# Why does the dynamic error of a low pass filter decrease when adding a load at the output?

I have this anti-aliasing low pass filter where R = 100Ω and C = 3.62μF. When the input has a frequency of 50Hz, Vin(t) = sin(2π*50t), I have worked out the dynamic error and found that the maximum error is 0.1123.

When I add a 100Ω resistor load at the output of the filter and re-work out the dynamic error, I find that the maximum error is now 0.1105.

# Question

What is the reason for the error in the system decreasing after applying a load to the output?

• How do you define dynamic error? In both cases the capacitor dynamics have little effect. – copper.hat Apr 11 at 21:49
• @copper.hat E(t) = Vout(t) - Vin(t) – Jared Apr 12 at 9:15

## 3 Answers simulate this circuit – Schematic created using CircuitLab

Figure 1. (a) Your circuit. (b) The equivalent circuit which makes it clear that you've created a 2:1 potential divider. (c) The Thevenin equivalent has half the signal level feeding in and 50 Ω source resistance.

By adding the load you have overloaded the filter to the point of altering its response.

T=RC

Case 1 RC = 100 * 3.62 uF f-3dB ~ 440 Hz A(50Hz) = -0.05 dB
Case 2 RC = 50 * 3.62 uF . f-3dB ~ 880 Hz thus less Attenuation at 50 Hz.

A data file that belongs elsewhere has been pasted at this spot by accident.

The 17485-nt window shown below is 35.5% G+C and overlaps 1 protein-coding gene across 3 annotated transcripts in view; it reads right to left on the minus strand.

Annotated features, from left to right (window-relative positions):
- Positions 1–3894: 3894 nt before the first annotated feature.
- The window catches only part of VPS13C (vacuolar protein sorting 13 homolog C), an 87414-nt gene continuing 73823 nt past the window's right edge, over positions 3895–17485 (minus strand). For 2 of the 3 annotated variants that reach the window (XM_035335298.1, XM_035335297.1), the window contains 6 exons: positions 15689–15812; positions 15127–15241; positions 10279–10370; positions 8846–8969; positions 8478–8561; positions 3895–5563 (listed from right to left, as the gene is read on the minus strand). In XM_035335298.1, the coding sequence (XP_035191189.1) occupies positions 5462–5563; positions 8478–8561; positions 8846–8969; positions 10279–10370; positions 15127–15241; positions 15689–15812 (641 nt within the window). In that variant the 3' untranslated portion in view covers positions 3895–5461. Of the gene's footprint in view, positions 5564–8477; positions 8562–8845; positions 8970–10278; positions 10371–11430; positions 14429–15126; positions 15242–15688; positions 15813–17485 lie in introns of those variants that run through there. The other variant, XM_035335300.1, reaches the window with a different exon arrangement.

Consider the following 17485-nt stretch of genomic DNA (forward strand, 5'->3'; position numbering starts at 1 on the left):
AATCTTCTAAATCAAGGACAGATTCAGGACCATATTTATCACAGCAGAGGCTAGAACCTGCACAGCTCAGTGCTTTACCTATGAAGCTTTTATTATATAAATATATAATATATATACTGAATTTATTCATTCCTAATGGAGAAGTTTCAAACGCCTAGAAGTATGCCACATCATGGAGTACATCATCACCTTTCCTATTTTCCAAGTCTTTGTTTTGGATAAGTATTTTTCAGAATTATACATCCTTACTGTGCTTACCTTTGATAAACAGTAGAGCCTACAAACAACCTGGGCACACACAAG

This is not really an anti-aliasing filter and no specs.

• no sampling rate was given nor BW ripple, band-reject attenuation and SNR from Nyquist noise.

You should give a spec for any design:

e.g.

• attenuation error vs frequency tolerance like 0 to 0.02 dB .
• 3rd harmonic rejection ? > 30 dB
• Sampling resolution, and acceptable alias noise above Nyquist rate thus attenuation value at f1, f2 f3

Here is my random 50 Hz BPF with 0.02 dB ripple over +/-10 Hz The cutoff frequency of an RC filter is determined by the total resistance and capacitance at the output.

With R = 100 Ω and C = 3.62 μF the cutoff frequency is ~440 Hz. When you put 100 Ω across the capacitor the total (Thevenin equivalent) resistance is now 50 Ω, so the cutoff frequency rises to ~880 Hz. You see less dynamic error because the filter is attenuating the higher frequency components of your signal less (but it also attenuates higher aliasing frequencies less, so the sampled signal may be less accurate).

This loading effect is one of the down-sides of passive RC filters. To minimize it the load resistance and capacitance needs to be ~10 times higher than the filter's resistor and capacitor values. For a 2 stage filter they need be ~100 times higher and so on, which quickly becomes impracticable.

One way around this is to follow each filter stage with a 'buffer' amplifier which has high input and low output impedance. The buffer amp's output can be fed back into the filter to sharpen the response. A popular configuration is the Sallen Key 'active' filter, which provides 2 stages with a sharper cutoff transition than 2 passive filter stages.